|Gästehaus der Universität Bremen|
|12:45 - 20:00 Uhr (Donnerstag); 10:00 - 15:00 Uhr (Freitag)|
Teilprojekt B11 (2022-25): SFB 1342, Universität Bremen
Deep and prolonged recessions put modern societies under immense pressure: such economic crises have the potential to make millions jobless, to produce mass poverty and thus to shake the foundations of social peace.
Consequently, economic depressions have provoked wide-ranging reactions in the field of social policy, destroying established institutions and at the same time opening up new and audacious paths for social policy development. The CRC 1342 workshop "Economic Crises and Social Policy in the Twentieth Century" sets out to explore the repercussions of economic crises on social policy from a trans- and cross-national and historical perspective.
The workshop will focus on the two most important worldwide recession phases of the twentieth century: the Great Depression of the late 1920s and 1930s and the crisis-ridden period spanning from the oil price shock of the early 1970s to the Asian financial crisis and the economic turmoil in Latin America at the end of the millennium. This allows us to examine how economic crises triggered social policy changes and how these fit into a larger context of state activities concerned with citizens’ welfare. We focus on policy shifts and long-lasting institutional breaks as well as the development of discourses and ideas and the emergence of discrete historical actors – collective and individual – who left their imprint on social policy development. The geographical scope is global and deliberately trans-cends the borders of the OECD.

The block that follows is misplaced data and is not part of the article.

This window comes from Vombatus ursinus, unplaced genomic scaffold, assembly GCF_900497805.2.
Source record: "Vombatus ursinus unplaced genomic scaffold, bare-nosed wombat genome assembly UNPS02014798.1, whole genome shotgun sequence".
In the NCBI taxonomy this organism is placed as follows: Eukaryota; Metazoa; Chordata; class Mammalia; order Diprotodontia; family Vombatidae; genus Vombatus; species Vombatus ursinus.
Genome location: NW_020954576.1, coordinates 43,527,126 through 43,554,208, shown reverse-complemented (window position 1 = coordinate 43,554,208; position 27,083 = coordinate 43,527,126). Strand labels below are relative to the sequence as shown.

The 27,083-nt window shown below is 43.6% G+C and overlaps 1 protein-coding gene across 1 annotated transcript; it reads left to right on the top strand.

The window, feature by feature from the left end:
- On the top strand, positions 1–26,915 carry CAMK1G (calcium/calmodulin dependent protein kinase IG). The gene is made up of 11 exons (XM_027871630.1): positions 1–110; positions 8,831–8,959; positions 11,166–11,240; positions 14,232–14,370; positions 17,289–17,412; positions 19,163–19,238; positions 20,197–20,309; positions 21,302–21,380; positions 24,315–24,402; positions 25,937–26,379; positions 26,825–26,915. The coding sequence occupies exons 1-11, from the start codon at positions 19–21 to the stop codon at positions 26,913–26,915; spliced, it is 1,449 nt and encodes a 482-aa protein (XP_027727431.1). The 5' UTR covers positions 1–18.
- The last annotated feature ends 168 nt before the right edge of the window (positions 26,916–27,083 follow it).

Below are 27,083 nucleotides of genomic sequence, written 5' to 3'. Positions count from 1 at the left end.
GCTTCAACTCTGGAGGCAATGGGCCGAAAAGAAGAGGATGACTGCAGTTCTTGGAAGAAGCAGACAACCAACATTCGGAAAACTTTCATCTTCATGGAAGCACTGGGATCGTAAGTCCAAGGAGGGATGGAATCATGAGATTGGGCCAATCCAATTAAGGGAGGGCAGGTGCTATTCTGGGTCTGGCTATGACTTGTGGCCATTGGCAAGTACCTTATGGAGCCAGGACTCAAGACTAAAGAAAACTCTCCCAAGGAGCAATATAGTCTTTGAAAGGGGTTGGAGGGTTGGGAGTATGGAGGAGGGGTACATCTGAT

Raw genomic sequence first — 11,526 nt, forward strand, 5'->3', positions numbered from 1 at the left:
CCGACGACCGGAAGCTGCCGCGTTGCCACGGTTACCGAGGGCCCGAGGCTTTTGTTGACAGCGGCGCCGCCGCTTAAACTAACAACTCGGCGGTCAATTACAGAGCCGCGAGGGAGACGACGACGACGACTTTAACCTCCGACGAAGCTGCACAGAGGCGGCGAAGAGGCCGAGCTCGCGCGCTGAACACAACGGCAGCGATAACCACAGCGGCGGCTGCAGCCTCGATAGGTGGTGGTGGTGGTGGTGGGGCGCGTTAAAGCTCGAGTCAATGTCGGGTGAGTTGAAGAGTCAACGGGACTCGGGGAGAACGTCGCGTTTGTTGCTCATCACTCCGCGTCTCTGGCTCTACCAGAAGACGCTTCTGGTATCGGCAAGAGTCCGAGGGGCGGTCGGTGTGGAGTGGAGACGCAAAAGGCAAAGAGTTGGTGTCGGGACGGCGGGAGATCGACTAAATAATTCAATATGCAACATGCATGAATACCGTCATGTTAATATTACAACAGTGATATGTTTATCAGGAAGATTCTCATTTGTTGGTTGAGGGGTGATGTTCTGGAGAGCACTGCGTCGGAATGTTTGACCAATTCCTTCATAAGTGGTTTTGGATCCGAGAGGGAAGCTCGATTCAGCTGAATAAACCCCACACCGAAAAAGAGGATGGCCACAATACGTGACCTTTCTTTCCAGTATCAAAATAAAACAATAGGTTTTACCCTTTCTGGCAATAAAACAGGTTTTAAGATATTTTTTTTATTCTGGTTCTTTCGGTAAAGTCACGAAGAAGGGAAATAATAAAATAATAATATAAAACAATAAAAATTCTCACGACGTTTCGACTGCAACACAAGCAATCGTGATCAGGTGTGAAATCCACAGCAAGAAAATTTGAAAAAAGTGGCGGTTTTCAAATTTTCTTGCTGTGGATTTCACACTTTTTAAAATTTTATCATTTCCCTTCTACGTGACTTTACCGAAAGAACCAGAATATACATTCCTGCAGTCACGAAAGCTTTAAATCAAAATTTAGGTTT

The full programme of the workshop is availabe here:
"Economic Crises and Social Policy in the Twentieth Century" will take place as a hybrid event from the 1st to 2nd December 2022 in Bremen. However, we would prefer to meet in person with as many participants as possible and will cover all travel and accommodation costs. The event will start and finish around lunchtime and include presentations and panel discussions. We intend to publish the results of the workshop.
If you would like to attend the conference, please contact Claire Rostalski (Email: firstname.lastname@example.org) to receive an invitation.
Organised by Prof. Dr. Delia González de Reufels and Prof. Dr. Cornelius Torp.